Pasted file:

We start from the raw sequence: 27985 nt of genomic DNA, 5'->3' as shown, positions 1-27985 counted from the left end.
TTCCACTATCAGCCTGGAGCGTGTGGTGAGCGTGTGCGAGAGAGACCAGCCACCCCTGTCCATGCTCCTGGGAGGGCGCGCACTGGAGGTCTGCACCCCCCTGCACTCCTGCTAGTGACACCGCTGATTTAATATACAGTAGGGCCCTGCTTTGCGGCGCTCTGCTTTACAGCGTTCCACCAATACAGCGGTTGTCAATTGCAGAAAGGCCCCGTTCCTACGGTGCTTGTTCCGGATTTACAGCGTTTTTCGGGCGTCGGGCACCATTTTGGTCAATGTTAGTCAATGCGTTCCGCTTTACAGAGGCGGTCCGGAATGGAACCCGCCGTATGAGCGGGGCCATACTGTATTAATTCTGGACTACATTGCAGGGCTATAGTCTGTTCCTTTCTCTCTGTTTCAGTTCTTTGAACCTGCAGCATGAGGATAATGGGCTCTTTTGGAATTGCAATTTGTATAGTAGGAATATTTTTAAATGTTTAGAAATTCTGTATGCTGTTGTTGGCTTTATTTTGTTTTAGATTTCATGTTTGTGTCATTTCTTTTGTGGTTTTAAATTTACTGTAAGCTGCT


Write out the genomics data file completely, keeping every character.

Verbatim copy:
We start from the raw sequence: 27985 nt of genomic DNA, 5'->3' as shown, positions 1-27985 counted from the left end.
TTCCACTATCAGCCTGGAGCGTGTGGTGAGCGTGTGCGAGAGAGACCAGCCACCCCTGTCCATGCTCCTGGGAGGGCGCGCACTGGAGGTCTGCACCCCCCTGCACTCCTGCTAGTGACACCGCTGATTTAATATACAGTAGGGCCCTGCTTTGCGGCGCTCTGCTTTACAGCGTTCCACCAATACAGCGGTTGTCAATTGCAGAAAGGCCCCGTTCCTACGGTGCTTGTTCCGGATTTACAGCGTTTTTCGGGCGTCGGGCACCATTTTGGTCAATGTTAGTCAATGCGTTCCGCTTTACAGAGGCGGTCCGGAATGGAACCCGCCGTATGAGCGGGGCCATACTGTATTAATTCTGGACTACATTGCAGGGCTATAGTCTGTTCCTTTCTCTCTGTTTCAGTTCTTTGAACCTGCAGCATGAGGATAATGGGCTCTTTTGGAATTGCAATTTGTATAGTAGGAATATTTTTAAATGTTTAGAAATTCTGTATGCTGTTGTTGGCTTTATTTTGTTTTAGATTTCATGTTTGTGTCATTTCTTTTGTGGTTTTAAATTTACTGTAAGCTGCT